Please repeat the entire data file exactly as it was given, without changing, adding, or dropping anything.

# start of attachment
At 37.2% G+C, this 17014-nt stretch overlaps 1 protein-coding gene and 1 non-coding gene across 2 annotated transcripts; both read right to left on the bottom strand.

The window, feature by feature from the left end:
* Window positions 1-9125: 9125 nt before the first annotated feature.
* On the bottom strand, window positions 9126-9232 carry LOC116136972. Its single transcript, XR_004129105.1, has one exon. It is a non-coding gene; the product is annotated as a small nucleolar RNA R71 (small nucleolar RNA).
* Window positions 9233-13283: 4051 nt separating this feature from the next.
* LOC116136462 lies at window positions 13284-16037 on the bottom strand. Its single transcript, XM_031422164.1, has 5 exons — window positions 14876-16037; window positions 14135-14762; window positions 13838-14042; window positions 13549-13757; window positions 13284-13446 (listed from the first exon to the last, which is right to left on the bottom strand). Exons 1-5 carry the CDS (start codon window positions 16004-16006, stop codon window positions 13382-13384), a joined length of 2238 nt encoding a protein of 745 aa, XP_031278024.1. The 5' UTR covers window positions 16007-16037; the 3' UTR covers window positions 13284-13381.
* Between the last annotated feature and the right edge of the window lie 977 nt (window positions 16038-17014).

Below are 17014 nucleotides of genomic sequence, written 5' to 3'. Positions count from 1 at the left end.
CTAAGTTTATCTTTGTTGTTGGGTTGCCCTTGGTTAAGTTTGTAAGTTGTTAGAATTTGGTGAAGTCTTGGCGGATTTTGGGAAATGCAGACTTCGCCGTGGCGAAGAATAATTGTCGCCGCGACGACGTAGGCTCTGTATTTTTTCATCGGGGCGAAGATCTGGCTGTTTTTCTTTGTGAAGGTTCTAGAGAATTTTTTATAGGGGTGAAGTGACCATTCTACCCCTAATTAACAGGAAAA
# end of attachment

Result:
At 37.2% G+C, this 17014-nt stretch overlaps 1 protein-coding gene and 1 non-coding gene across 2 annotated transcripts; both read right to left on the bottom strand.

The window, feature by feature from the left end:
* Window positions 1-9125: 9125 nt before the first annotated feature.
* On the bottom strand, window positions 9126-9232 carry LOC116136972. Its single transcript, XR_004129105.1, has one exon. It is a non-coding gene; the product is annotated as a small nucleolar RNA R71 (small nucleolar RNA).
* Window positions 9233-13283: 4051 nt separating this feature from the next.
* LOC116136462 lies at window positions 13284-16037 on the bottom strand. Its single transcript, XM_031422164.1, has 5 exons — window positions 14876-16037; window positions 14135-14762; window positions 13838-14042; window positions 13549-13757; window positions 13284-13446 (listed from the first exon to the last, which is right to left on the bottom strand). Exons 1-5 carry the CDS (start codon window positions 16004-16006, stop codon window positions 13382-13384), a joined length of 2238 nt encoding a protein of 745 aa, XP_031278024.1. The 5' UTR covers window positions 16007-16037; the 3' UTR covers window positions 13284-13381.
* Between the last annotated feature and the right edge of the window lie 977 nt (window positions 16038-17014).

Below are 17014 nucleotides of genomic sequence, written 5' to 3'. Positions count from 1 at the left end.
CTAAGTTTATCTTTGTTGTTGGGTTGCCCTTGGTTAAGTTTGTAAGTTGTTAGAATTTGGTGAAGTCTTGGCGGATTTTGGGAAATGCAGACTTCGCCGTGGCGAAGAATAATTGTCGCCGCGACGACGTAGGCTCTGTATTTTTTCATCGGGGCGAAGATCTGGCTGTTTTTCTTTGTGAAGGTTCTAGAGAATTTTTTATAGGGGTGAAGTGACCATTCTACCCCTAATTAACAGGAAAA